The fact is, the average Ghanaian is just as likely to give to an American generously as he or she is to ask for a generous gift. Unfortunately, Americans who only frequent ex-pat establishments often don't get to see this, as the ex-pat scene often attracts those people looking only for a rich source from which to ask. When you get out into Ghanaian communities, you see the other side of things. In my first week back from the states, I was given more things for free than I was asked for:
- I was given free water sachets by the restaurant next door, because the girl insisted they didn't sell sachets; they only gave them free to customers.
- After I accidentally pulled my door knob off my door, I was given a free bag of screws at a shop selling door knobs. The man insisted they were left over from old model door knobs no longer sold, but they looked pretty generic to me.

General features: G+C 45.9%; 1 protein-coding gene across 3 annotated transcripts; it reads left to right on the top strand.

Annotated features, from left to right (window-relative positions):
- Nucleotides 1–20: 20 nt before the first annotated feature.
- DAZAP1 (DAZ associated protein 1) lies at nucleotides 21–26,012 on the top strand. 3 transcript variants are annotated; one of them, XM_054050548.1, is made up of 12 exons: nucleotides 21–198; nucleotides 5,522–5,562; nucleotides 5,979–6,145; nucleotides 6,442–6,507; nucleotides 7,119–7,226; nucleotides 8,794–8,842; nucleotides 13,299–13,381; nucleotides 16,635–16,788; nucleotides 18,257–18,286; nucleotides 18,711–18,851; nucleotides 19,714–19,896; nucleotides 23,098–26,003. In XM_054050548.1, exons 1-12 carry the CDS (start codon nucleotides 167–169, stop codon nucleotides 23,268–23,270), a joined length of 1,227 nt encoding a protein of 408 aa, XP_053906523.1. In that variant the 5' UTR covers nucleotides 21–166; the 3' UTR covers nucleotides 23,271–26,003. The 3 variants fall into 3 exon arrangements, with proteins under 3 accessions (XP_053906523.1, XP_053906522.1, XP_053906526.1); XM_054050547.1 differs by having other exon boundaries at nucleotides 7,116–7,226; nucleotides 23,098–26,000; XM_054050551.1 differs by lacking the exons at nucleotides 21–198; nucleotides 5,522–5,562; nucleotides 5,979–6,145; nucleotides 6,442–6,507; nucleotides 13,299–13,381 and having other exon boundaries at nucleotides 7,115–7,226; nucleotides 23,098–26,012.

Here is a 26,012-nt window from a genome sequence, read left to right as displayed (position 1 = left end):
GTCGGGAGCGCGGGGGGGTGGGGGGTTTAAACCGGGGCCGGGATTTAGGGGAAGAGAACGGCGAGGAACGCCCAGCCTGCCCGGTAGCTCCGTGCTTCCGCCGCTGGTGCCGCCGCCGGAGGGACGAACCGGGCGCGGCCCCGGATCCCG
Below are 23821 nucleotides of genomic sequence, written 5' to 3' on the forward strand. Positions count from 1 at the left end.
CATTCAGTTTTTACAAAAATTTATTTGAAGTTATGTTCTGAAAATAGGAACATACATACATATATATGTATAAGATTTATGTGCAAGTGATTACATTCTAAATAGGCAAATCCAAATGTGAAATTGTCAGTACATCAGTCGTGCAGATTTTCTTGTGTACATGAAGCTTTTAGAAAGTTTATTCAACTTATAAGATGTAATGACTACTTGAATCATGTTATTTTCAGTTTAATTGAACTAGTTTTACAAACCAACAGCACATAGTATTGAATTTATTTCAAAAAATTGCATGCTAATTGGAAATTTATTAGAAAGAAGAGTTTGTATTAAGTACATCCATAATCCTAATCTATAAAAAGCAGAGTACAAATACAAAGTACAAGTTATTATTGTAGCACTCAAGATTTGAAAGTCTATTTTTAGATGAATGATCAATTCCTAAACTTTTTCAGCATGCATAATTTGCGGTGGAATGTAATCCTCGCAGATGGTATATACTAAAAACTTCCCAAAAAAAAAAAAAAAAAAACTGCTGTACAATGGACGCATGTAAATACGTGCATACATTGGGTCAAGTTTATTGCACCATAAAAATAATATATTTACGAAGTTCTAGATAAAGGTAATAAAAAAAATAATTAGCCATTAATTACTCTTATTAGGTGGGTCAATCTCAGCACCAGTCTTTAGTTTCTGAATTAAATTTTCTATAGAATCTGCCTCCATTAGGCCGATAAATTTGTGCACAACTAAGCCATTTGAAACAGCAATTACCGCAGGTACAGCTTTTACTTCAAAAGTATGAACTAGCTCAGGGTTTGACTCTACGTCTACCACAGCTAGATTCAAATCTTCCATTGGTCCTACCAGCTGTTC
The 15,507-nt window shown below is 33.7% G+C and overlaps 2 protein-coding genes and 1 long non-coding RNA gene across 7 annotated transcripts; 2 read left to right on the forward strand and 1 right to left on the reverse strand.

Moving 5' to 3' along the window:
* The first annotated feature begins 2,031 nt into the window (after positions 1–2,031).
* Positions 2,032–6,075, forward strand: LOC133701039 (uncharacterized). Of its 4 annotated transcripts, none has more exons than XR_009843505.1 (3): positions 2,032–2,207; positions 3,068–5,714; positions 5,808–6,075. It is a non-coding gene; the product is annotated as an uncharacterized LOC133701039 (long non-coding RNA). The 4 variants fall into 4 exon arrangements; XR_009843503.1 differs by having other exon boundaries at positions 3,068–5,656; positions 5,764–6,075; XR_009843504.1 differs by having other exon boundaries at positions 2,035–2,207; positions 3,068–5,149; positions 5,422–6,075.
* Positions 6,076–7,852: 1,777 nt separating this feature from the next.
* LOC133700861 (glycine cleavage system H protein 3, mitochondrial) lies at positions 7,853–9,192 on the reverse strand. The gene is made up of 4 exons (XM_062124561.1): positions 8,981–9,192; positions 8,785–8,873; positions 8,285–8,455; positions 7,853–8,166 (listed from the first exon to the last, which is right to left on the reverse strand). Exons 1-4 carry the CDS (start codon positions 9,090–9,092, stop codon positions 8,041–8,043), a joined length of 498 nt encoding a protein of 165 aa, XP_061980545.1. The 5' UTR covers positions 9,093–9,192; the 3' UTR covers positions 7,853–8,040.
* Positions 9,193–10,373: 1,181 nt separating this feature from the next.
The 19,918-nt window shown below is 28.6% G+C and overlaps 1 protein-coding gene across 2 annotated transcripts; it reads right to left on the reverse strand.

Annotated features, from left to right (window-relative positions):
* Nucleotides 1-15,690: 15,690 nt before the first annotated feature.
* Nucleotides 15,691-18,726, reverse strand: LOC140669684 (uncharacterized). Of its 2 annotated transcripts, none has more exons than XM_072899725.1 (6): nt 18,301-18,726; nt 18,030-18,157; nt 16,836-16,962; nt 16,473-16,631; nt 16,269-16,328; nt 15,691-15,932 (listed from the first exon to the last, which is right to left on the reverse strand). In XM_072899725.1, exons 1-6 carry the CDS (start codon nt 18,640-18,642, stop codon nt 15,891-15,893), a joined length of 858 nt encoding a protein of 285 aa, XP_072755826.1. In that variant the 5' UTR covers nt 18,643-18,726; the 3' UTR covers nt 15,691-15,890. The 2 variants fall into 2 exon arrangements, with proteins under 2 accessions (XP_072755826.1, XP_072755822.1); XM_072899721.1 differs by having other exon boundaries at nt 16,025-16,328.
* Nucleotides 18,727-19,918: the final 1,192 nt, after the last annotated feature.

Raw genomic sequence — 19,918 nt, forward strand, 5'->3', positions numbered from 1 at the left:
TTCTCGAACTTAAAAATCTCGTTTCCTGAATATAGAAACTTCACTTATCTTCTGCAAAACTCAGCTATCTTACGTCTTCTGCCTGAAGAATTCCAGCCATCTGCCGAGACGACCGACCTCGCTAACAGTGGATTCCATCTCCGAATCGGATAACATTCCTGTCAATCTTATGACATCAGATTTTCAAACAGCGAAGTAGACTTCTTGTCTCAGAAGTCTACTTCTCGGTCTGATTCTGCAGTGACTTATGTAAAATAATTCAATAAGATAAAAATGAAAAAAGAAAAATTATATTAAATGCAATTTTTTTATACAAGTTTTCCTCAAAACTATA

Receiving gifts can be more uncomfortable than being asked for them, especially when the person you are receiving the gift from appears to be poor compared with you. The things I have been offered have always been things that the giver could give without noticeably hurting their own well-being, even if the price I would have been willing to pay for the item would have improved it. The truly valuable thing I think I get from receiving gifts are lessons in being humble enough to accept a gift, open enough to permit the social tie the gift creates, and savvy enough to know when a gift is appropriate.